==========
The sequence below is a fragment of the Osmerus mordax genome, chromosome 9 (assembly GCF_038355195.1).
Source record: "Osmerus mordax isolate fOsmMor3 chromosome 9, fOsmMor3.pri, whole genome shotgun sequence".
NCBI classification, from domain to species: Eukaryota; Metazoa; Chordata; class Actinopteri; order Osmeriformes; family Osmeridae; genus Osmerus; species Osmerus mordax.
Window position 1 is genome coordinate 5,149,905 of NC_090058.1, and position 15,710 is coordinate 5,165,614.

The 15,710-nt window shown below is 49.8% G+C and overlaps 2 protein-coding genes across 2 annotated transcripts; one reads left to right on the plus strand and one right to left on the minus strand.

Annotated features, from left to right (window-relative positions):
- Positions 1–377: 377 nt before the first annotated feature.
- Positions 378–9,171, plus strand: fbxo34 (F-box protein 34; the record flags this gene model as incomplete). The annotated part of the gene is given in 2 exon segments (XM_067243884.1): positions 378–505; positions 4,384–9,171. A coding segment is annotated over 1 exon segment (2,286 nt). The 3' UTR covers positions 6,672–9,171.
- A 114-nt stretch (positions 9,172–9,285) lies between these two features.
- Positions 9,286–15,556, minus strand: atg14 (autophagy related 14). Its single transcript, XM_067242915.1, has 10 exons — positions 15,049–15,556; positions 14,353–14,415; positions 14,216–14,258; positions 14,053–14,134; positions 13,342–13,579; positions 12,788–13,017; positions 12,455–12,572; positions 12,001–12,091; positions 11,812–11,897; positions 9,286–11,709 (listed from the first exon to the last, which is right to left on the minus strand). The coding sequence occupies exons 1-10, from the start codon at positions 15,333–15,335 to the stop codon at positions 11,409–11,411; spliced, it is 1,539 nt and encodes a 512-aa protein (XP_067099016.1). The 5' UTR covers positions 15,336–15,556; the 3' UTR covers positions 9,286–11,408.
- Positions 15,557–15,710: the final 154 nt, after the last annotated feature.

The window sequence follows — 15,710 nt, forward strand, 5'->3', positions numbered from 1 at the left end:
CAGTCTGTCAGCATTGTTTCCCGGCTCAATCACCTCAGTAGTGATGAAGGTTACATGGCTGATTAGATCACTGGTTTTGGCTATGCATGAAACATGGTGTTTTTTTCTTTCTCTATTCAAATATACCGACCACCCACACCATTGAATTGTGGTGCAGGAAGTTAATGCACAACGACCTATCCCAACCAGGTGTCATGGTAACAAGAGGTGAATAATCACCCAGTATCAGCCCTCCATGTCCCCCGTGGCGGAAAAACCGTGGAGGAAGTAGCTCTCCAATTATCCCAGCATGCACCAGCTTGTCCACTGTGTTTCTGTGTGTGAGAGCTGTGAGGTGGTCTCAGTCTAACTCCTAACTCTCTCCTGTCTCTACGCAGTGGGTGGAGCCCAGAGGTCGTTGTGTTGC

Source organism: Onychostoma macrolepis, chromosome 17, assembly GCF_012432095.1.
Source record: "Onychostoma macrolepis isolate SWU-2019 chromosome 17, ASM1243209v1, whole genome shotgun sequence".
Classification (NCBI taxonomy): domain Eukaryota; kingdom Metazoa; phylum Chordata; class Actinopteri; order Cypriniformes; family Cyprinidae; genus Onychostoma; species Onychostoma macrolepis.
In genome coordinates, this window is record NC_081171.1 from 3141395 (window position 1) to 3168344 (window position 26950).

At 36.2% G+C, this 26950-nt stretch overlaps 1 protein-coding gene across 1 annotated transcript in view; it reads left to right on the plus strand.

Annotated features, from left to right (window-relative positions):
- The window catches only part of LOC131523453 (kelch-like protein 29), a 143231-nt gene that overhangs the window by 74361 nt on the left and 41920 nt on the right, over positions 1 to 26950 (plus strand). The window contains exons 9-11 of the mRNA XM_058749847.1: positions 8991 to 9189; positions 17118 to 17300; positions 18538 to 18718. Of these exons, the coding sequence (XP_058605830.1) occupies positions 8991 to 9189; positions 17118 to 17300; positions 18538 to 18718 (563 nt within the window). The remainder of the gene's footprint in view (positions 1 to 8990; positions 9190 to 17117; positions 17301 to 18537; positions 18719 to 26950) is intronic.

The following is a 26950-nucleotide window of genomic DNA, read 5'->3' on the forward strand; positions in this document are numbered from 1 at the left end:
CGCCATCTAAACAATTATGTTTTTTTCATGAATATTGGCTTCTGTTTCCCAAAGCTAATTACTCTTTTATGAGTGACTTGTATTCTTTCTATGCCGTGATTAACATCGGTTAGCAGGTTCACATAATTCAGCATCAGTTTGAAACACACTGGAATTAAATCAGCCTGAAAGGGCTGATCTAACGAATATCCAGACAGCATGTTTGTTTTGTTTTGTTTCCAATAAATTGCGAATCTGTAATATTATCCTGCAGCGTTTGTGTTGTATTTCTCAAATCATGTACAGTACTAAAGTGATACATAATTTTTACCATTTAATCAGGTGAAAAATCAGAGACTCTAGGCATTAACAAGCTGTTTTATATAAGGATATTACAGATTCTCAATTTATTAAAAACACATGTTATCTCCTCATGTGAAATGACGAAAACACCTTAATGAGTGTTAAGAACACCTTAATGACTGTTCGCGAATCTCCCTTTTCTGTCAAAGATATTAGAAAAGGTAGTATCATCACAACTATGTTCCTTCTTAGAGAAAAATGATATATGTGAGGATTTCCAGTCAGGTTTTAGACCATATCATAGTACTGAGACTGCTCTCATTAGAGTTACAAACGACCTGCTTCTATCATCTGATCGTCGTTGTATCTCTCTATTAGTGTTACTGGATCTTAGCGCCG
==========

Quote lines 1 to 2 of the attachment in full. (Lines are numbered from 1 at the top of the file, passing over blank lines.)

The sequence below is a fragment of the Osmerus mordax genome, chromosome 9 (assembly GCF_038355195.1).
Source record: "Osmerus mordax isolate fOsmMor3 chromosome 9, fOsmMor3.pri, whole genome shotgun sequence".